Photos by Paulina Holmgren.
The fundamental advantage of fibre optic lighting is the ability to separate the light production – the light source – and the light output. A single light source can be used to generate light which is then distributed to many locations.
In some instances, such as wet rooms, display cases with precious documents or artefacts or industrial facilities with explosive vapours, being able to keep the light source away from the display area is absolutely crucial. Apart from the electrical hazard, there’s also sometimes an issue with heat – even with the latest generation of LED-based light sources.
This was a factor in the selection of fibre optics for a recent refurbishment of London’s IceBar by IceHotel. The venue’s website describes this as “a cold sensory environment where the walls, bar, tables and even your own personal glass are made of the purest ice. A concept at the very heart of ICEBAR BY ICEHOTEL is that everything inside is made from crystal clear Torne River ice which is harvested from the pristine winter wonderland of Jukkasjärvi in Northern Sweden.”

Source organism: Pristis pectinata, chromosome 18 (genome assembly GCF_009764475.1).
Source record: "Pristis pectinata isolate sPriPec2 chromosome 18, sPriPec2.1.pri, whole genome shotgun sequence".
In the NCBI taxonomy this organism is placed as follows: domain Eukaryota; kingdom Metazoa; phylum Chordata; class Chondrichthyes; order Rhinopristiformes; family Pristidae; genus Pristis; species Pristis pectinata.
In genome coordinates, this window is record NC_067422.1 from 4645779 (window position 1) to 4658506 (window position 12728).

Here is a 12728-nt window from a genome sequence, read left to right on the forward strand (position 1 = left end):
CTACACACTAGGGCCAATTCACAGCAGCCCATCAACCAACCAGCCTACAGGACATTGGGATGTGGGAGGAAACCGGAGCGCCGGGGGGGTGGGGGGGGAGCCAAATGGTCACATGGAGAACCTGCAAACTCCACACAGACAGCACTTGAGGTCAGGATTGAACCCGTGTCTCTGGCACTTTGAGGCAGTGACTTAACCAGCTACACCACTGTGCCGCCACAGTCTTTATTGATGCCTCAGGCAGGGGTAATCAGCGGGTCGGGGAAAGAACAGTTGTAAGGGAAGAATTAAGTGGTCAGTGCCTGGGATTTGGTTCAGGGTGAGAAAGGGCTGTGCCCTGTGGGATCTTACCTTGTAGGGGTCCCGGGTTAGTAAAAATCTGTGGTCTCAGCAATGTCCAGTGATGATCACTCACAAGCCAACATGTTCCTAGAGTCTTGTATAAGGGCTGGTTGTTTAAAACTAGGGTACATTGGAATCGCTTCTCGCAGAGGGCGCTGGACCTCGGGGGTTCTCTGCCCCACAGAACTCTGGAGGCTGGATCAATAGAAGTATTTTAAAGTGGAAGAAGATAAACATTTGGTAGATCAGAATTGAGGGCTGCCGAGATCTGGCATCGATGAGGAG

Every Autumn, a team of ICEHOTEL’s artists and ice designers carve Torne River ice into a new theme and layout using chisels and chainsaws. Every design is different from the next. This year’s (2012) theme was Galactic Frontiers, designed by Ben Rousseau and Ake Larsson.
Fibre optic stars were a natural fit for this scheme, since they could be sealed permanently behind the ice wall, while the light source was located a short distance away – accessible for maintenance and not producing enough heat to damage the ice installation.
Starscape fabricated several star panels which were installed by lighting specialists Colour Sound Experiment Ltd.
By coincidence, Starscape also supplied a custom fibre optic harness a few weeks earlier to another company which planned to embed the fibres in the ice of a seasonal outdoor ice rink.